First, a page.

The blog of the John S. and James L. Knight Foundation

Jul 11, 2012

Four insights into how tech is changing the way communities share, trade and borrow

Posted by Mayur Patel

Last month I spoke with Rachel Botsman, founder of the Collaborative Fund and author of What’s Mine is Yours: The Rise of Collaborative Consumption. Botsman’s work explains how our traditional relationships of mutual assistance – things like sharing, trading and renting – have been entirely reinvented and scaled with the help of new network technologies.

Last year, as part of a Knight Foundation study on social networks, we talked about how various initiatives are trying to catalyze mutual support in communities. They seek to connect residents with one another, encourage them to discover latent assets in their community and build trusted, reciprocal relationships. Through our Technology for Engagement initiative, Knight has supported a number of projects that help neighbors connect with each other to exchange information, goods and ideas, including CommonPlace. Recently, we supported FavorTree, an online platform that allows community members to share, lend or swap goods, services, and information, and as a result, the community increases its social capital. Favor Tree is led by Micki Krimmel, the founder and CEO of, a site that allows users to save money and resources by sharing stuff with their friends.

Four insights stood out from my conversation with Botsman that are relevant to efforts to build mutual support networks in communities.

1. Rethinking Proximity: Transactions of goods or services in a collaborative consumption setting tend to happen physically, even if the introduction is done remotely. This means that people have to be in the same space. We tend to think about proximity in terms of where people live, but there are a range of different places that end up being useful exchange points that fit into someone's everyday life, such as where they work, where they drop their kids off at school and where they go to church, etc. For example, FavorTree, an online forum for sharing goods between community members, allows users to create a group for their small business, religious organization, or sports team in addition to their entire neighborhood.

2. Curiosity and Curation: People like exploring the goods that are being offered. It's like going through someone else's box of treasures. For example, many users visit Airbnb’s site more than four times before they decide to even book an apartment or house to rent. Why? Because the site is so beautifully designed that it feels like browsing through a well-crafted travel catalogue.  People are curious to find out what’s available around the world even if they don’t need to book in the moment. By hooking users in through curiosity, Airbnb gets a user interacting and talking about their brand before they have even made a purchase. When we design collaborative consumption sites, we need to pay particular attention to how goods are displayed and what the user interface looks like. It needs to feel more like a curated craft shop than the inside of your local DIY store. (It’s worth checking out Itemology – a beautifully designed site for curating and exchanging personal items by @erdogan)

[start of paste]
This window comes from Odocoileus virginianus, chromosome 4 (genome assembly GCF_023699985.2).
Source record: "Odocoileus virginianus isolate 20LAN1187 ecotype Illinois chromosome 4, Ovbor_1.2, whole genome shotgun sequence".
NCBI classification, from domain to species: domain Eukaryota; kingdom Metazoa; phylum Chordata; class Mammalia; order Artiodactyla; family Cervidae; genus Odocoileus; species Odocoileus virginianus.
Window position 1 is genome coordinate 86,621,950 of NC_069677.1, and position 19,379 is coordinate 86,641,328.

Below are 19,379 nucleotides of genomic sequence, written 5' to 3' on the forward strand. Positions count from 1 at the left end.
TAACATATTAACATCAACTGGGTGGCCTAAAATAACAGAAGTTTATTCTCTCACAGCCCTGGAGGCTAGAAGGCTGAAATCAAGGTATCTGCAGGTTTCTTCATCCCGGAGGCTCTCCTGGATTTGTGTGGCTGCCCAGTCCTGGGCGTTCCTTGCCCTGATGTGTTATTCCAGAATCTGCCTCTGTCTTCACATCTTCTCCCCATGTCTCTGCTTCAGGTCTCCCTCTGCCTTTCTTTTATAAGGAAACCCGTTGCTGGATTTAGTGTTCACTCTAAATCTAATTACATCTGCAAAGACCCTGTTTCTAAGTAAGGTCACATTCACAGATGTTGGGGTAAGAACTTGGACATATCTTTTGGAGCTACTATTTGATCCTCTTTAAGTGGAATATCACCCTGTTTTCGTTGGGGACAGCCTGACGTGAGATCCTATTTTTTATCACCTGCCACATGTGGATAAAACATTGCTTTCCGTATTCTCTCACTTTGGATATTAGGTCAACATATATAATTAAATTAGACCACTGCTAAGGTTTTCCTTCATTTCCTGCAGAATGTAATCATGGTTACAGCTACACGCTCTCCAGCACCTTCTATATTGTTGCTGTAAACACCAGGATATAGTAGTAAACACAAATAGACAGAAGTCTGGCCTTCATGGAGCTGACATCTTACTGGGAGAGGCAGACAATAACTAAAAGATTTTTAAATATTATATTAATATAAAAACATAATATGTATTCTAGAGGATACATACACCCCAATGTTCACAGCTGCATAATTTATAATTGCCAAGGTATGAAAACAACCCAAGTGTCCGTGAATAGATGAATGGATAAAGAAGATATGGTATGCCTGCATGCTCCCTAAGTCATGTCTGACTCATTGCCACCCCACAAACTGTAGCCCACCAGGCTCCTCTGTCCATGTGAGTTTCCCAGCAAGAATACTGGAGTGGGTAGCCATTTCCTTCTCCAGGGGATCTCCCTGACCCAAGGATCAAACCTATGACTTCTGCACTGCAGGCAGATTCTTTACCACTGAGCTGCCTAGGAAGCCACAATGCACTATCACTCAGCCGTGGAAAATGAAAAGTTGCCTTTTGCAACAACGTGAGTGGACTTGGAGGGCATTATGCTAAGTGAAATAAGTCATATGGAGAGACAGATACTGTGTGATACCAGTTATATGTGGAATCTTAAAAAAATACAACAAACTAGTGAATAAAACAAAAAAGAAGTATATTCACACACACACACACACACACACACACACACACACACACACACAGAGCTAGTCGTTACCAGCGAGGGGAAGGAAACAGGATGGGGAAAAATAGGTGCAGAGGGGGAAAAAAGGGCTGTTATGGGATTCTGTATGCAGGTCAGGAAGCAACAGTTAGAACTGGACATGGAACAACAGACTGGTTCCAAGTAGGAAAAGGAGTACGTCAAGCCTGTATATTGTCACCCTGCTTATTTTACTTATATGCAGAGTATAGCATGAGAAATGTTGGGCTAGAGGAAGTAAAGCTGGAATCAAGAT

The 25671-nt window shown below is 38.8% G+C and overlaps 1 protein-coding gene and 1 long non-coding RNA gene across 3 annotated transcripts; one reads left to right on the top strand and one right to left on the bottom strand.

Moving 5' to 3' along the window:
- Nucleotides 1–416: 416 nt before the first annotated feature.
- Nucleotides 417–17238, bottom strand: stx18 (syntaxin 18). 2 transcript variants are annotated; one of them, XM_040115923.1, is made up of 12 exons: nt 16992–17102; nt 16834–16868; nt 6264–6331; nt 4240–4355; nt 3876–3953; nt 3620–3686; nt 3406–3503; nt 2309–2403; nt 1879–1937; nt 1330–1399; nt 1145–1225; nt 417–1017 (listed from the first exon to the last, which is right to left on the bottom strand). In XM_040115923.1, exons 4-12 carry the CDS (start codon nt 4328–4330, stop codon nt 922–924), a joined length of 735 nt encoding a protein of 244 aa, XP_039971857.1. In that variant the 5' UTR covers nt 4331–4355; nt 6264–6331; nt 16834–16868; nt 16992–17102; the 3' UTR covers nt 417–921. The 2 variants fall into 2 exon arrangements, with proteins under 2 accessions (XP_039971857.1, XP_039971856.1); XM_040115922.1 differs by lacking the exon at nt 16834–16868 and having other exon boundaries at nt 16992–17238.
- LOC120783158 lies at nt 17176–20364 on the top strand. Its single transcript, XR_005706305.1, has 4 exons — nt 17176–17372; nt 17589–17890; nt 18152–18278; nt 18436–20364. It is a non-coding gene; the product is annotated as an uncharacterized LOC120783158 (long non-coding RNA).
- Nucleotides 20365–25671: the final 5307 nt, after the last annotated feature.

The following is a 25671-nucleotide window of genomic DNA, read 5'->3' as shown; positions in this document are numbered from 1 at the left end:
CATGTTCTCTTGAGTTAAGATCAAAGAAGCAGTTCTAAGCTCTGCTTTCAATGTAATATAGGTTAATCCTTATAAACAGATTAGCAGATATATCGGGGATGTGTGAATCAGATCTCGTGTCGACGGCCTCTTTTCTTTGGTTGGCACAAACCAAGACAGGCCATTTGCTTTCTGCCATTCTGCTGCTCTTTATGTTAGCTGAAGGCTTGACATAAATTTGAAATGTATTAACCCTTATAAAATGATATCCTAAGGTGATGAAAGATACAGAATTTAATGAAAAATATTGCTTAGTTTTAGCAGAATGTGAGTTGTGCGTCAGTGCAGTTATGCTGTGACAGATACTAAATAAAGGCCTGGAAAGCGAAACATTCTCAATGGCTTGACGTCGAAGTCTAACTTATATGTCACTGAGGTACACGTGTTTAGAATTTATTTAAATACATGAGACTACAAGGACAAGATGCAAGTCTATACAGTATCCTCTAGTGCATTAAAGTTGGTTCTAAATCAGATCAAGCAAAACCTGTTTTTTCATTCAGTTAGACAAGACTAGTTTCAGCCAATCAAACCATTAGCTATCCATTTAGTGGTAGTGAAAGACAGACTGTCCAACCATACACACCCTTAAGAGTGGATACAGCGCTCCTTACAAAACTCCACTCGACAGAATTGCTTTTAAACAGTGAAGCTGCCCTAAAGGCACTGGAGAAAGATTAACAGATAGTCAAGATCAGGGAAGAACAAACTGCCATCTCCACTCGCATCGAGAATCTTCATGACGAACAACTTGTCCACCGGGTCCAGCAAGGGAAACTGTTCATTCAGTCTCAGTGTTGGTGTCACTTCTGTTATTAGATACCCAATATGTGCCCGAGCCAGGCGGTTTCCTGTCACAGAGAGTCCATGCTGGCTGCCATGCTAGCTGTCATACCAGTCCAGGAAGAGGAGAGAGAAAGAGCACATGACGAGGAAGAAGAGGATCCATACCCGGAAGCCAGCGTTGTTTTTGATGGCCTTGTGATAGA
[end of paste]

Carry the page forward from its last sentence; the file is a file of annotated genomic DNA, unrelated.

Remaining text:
3.   Pricing it Right: Collaborative consumption startups often experiment with a range of different pricing models for users: membership tiers, long rental fees, short rental fees, free up to a certain threshold, etc. Users get confused easily and are hesitant to register for something with a mystery price tag, so it’s better to keep it simple. The most successful model to date has been a service transaction fee where startups collect a fee for successfully matchmaking buyers and sellers, borrowers and lenders, hosts and guests. (For more detail here’s Botsman’s slideshare presentation on seven collaborative consumption business models).

4. Friendly Trading: Some of the early work in this space has shown that people often feel embarrassed about charging their neighbors for renting something they own. Working out how to value an item and then charging your neighbor for it isn't something that everyone feels comfortable doing. If sites are looking to sustain themselves by taking a percentage of a transaction, they need to help people overcome this initial inertia. Providing a suggested rental fee for popular borrowed items or maintaining online records of dues and payments are common and effective ways for websites to support their users.

To learn more about the collaborative consumption movement, you can visit Botman’s website.

By Mayur Patel, vice president/strategy and assessment at Knight Foundation

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